The two beams 20 and 21, traveling in parallel paths, strike an angularly disposed mirror 22 and are reflected downwardly toward a coating 23 to be measured and carried on the reflective surface of a moving sheet metal substrate 24. Each beam 20 and 21 passes through the coating 23, strikes the reflective surface and is reflected upwardly out of the coating. As will be pointed out infra, a portion of each of the beams 20 and 21 will also be reflected from the upper surface of the coating 23.
After their reflectance from the surface of the substrate 24 and their second passage through the coating 23, the beam 20 and the beam 21 strike angularly disposed mirrors 26 and 27, respectively; and are reflected through optical filters 28 and 29, respectively. The optical filters 28 and 29 remove from each beam all radiant energy of a wave length other than that desired, making each beam monochromatic and transforming them into the reference beam 20 and sample beam 21.
The reference beam 20 and the sample beam 21 strike a concave mirror 30 and are reflected intermittently into a detector 31. The detector 31 generates a small current according to the intensity of the infrared radiation of the reference beam 20 and the sample beam 21 striking it. The beams must strike the detector one at a time and alternately. This intermittent, alternate passage of the reference and sample beams is accomplished by the chopper 12, which also breaks the intermittent light into substantially single parallel beams in a well-known manner.
The voltage generated by the detector 31 is passed through an amplifier 33, whereupon it is amplified to a conveniently usable level and thereafter transmitted to a visual output device such as the meter 35.
Referring again to FIG. 2, a uniformity monitoring system is illustrated generally at 36 and is illustrated in conjunction with a thin film or coating 38 supported on a reflective metal substrate such as an aluminum substrate 40. As best seen in FIGS. 2, 3 and 4, the film 38 and substrate 40 are indicated as moving in the direction of the arrow 42 at what in practice may be speeds on the order of 1,000 feet per minute. A source of polychromatic infrared radiation is indicated generally at 44 pivotally supported in a well-known manner as by a base 46 such that the angle of incidence between the radiation emanating from the source 44 with respect to the plane of the film 38 may be controlled as desired. Typically, the source 44 may comprise an electrically heated strip of nicron ribbon suitably supported or may be similar that described in connection with the housing 11 of FIG. 1, supra. Polychromatic radiation emanating from the source 44 and directed toward the film 38 is illustrated generally at 48 and, as best illustrated in FIG. 2, a portion of the radiation 48 reaching the top surface of the film 38 is reflected therefrom as the beam 50. Similarly, a portion of the beam 48 reaching the top surface of the film 38 is transmitted therethrough and reflected from the interface between the film 38 and the substrate 40 back through the film 38 as the beam 52. The beams 50 and 52 are transmitted through a narrow band pass optical filter 54 designed to transmit a narrow band of infrared radiation having a wave length or frequency with respect to which the film 38 is absorptive. The chemical ingredients in the coating will determine the operable wave length of such as radiation. For example, radiation having a wave length of approximately 3.43 microns is suitable for an exemplary organic coating used on rigid container sheet. After passing through the filter 54 the radiation impinges on a detector such as the detector 56 (Pyroelectric IR Detector Model No. KT-2000 Series manufactured by Laser Precision Corporation and commercially available). The detector 56 provides an electrical output signal indicative of the uniformity or lack thereof of the film 38 and may be subsequently fed to a visual readout such as is common in the art, such as by an oscilloscope trace and/or a meter read in percent non-uniformity.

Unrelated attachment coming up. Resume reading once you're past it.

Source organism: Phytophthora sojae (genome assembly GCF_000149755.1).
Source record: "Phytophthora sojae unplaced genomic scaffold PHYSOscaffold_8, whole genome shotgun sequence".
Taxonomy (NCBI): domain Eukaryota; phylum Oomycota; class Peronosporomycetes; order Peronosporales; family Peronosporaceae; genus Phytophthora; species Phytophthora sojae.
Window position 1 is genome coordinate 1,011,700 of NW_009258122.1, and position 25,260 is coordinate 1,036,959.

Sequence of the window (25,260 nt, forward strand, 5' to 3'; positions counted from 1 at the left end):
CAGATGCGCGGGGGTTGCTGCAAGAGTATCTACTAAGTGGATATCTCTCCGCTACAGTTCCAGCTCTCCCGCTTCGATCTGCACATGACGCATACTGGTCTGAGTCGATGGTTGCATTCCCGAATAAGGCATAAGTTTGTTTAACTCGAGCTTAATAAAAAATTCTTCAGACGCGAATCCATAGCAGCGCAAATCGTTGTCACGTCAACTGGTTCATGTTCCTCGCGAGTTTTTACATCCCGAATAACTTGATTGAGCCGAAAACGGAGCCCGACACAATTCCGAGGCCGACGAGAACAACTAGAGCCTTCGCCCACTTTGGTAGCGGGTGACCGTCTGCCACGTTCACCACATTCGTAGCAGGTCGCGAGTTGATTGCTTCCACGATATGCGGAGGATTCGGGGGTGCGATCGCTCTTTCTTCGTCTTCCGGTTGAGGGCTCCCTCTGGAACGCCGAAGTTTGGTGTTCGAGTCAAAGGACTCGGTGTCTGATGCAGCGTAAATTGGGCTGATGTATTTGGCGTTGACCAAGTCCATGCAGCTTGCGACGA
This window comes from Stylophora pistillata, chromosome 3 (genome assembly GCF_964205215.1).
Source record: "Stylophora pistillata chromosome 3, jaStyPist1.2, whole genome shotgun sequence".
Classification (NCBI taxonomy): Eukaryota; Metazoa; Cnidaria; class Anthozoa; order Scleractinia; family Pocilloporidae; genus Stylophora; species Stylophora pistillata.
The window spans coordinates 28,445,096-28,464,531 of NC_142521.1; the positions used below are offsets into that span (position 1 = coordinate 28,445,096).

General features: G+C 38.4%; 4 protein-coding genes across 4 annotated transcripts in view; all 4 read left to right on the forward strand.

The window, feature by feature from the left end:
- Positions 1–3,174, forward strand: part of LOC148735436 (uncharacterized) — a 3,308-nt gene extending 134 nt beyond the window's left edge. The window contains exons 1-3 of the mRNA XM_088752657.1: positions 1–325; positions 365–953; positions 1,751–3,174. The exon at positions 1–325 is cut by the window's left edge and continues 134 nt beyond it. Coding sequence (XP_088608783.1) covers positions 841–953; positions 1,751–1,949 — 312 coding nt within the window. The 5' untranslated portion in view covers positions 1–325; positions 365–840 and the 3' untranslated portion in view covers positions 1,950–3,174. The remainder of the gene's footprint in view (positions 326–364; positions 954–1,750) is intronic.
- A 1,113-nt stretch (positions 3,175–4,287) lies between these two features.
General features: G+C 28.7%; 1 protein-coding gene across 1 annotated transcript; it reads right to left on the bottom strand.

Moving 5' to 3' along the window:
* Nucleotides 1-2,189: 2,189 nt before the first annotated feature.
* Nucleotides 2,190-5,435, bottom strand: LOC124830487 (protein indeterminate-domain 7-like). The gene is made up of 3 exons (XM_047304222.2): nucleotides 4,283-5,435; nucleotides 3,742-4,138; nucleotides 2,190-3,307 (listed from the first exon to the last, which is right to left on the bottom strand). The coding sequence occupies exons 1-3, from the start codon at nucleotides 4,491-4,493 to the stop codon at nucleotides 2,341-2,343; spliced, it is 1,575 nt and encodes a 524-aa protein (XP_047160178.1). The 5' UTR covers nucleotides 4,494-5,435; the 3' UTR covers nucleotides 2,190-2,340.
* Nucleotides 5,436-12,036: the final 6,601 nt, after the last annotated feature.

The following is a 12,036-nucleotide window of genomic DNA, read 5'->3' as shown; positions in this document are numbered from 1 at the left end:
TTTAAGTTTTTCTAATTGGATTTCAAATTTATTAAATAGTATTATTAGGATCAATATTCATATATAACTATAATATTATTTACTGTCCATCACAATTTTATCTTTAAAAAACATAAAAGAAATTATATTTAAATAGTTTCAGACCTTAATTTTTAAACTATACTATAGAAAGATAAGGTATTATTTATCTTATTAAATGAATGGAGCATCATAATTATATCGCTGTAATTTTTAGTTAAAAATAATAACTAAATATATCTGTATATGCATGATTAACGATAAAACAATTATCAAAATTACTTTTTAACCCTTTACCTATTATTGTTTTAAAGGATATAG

In using a uniformity detector such as described, it is necessary to detect discontinuities in the direction of travel as small as 1/4 inch. The imperfections or irregularities in the film 38 moving past the incident beam of radiation 48 will cause the amplitude of the output beam 52 to vary in intensity at a frequency which is the function of the size of the discontinuities or non-uniformities in the film 38, the spacing between such non-uniformities, the size of the optical window and the speed of the film in the direction 42. It is also desirable in many cases to cause the source of radiation 44 to traverse the film transversely of the direction of travel 42 to monitor a larger region of the surface of the film 38.
In practice because of the size and number of the non-uniformities in the film 38 and because of the speed of the film, optical interference taking place between the reflected beams 50 and 52 (due to their phase displacement by the film) may make it impossible in many instances to satisfactorily monitor film uniformity.